The stories from the guys I know are endless: A male friend of mine was randomly jumped by a gang of men in Chinatown for no apparent reason. My cyclist friend got punched by a man in the passenger seat of a car that whizzed past us, simply because we weren’t riding on a street with a bike lane. Yet another was pistol-whipped by two young men while walking to work; after patting him down, they stole his bag, wallet and coat.

It isn’t just women and children that are the victims — it is every individual in this city that lives in fear after crimes like these happen.

Despite the shocking murders of late, the overall number of killings took a large nosedive in 2013 with a total of 246 — the lowest rate in the city’s history since 1967.  Murder rates, as well as robberies, have decreased steadily over the last two decades. But so far this year, the number of people murdered — 31 — is already higher than this time last year.

Tamara Mikell, 39, has stopped carrying her purse and told her 23-year-old daughter to do the same. The group of girlfriends she goes out with have turned to each other for support during this scary time.

“When we go out together, we carry something very small, nothing bulky,” she said. “We’ve been trying to be a safety net to each other.”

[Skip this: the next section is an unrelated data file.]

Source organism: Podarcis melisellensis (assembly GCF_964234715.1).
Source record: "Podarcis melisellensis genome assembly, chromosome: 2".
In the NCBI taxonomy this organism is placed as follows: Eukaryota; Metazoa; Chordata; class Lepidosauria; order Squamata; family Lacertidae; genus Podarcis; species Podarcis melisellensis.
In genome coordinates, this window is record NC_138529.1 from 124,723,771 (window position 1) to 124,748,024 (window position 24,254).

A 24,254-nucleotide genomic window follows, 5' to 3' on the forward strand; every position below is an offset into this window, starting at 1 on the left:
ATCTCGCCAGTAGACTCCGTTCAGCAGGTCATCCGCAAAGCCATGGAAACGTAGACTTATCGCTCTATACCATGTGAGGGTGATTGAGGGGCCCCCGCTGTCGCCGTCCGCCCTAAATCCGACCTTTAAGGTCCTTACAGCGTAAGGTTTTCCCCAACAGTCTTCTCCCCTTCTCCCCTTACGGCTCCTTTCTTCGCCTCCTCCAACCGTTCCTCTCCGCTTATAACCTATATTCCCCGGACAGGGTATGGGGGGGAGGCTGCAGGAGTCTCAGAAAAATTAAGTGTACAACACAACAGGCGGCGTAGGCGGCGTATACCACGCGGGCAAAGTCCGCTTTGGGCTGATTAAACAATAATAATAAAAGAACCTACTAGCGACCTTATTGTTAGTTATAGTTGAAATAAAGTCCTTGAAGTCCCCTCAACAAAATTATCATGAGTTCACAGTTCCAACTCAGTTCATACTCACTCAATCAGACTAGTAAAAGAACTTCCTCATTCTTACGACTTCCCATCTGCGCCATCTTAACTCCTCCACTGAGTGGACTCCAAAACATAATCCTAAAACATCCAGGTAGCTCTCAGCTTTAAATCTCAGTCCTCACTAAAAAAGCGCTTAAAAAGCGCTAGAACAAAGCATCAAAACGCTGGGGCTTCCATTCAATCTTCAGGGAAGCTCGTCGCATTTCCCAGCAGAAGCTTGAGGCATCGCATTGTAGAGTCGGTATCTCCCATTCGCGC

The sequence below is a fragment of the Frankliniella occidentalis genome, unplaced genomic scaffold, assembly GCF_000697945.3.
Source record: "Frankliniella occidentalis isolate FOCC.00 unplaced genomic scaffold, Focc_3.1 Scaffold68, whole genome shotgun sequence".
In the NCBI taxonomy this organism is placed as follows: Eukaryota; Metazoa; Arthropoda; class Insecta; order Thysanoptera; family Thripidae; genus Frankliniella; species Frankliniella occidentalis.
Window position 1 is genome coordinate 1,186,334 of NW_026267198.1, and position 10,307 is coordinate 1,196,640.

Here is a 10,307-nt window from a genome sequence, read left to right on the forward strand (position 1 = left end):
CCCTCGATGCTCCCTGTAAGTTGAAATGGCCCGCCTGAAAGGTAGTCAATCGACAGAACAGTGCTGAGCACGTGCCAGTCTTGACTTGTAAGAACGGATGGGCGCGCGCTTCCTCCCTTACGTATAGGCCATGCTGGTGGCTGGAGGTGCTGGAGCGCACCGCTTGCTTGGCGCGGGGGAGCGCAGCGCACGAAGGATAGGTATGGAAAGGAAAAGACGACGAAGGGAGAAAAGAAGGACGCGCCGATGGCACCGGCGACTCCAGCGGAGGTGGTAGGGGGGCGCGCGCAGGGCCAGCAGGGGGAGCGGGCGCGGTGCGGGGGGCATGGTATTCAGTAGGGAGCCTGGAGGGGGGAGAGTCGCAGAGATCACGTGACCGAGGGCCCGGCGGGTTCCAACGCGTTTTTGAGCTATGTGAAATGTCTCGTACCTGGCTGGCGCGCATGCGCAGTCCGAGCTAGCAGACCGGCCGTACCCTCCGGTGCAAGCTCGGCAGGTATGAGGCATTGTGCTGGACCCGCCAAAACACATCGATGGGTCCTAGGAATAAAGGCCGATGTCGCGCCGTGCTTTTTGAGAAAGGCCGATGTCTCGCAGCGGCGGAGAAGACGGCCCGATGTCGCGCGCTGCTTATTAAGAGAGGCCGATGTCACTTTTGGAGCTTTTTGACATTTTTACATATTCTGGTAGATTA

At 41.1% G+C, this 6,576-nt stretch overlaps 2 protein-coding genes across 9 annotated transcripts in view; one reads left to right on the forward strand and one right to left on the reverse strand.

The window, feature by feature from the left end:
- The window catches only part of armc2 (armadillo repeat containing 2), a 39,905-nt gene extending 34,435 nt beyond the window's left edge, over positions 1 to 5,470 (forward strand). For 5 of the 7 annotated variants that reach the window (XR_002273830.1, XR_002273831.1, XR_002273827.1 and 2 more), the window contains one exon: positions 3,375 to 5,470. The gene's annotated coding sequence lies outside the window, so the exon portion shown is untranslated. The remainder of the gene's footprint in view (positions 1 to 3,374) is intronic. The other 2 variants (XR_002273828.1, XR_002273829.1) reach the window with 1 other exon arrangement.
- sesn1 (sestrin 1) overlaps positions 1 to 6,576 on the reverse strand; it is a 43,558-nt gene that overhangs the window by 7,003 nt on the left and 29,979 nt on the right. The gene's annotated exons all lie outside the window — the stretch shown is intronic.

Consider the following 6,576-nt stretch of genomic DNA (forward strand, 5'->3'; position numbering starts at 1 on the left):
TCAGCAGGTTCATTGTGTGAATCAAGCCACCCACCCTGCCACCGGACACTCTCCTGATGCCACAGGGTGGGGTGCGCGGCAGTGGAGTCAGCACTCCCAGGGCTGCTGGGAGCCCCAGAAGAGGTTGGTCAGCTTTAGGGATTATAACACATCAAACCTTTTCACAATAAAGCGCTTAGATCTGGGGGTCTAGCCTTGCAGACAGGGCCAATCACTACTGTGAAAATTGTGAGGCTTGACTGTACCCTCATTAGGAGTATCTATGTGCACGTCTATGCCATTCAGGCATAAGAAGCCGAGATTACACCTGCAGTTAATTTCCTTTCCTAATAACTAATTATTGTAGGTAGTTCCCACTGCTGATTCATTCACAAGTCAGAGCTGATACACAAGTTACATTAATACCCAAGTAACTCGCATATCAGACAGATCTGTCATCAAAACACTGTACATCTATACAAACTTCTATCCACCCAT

At the protest, Mikell carries a bright yellow, zebra-striped purse — just the kind of bag that she no longer wears out for fear of being targeted. But she isn’t happy about having to restrain her normally fashionable self-expression: “I don’t feel like I should not carry a bag that I worked hard for.”

Although I still carry my bag, it doesn’t mean I step out of my apartment unafraid — after all, I live in West Philadelphia, the same neighborhood where Melissa Thomas was killed. Having lived in the city for most of my adult life, I am acutely aware of the reality of my surroundings. It angers me that the natural state of being a Philadelphian often includes a slight fear constantly playing in the background of our minds. And even though I walked away from my mugging unhurt, knowing what I know now, would I risk resisting again? No way.

One of the many men at the protest, Shabaka Mnombatha, 57, said he came to let the families of those that have been killed that people in the city still care.

“A lot of people turn their backs on this community,” Mnombatha said, referring to his poverty-stricken neighborhood of West Philadelphia. “We have the largest pharmaceutical companies in Philadelphia, but yet we have so many people that are sick.”

The organizers gave the crowd advice on how to stay safe: town and block watches, using the iWatch mobile app to report suspicious activity, and advocating for crime cameras to be installed.

Martin also stressed that women should not walk around at night alone, and we shouldn’t fool ourselves into thinking we live in utopia. Our city certainly has its fair share of problems, including rampant crime — but, crucially, it also has a fighting spirit.

Meeri Kim is a freelance science journalist based in Philadelphia. She recently received her Ph.D. in physics from University of Pennsylvania, and regularly contributes to the Post’s Health & Science section. Follow her on Twitter @meeri_kim.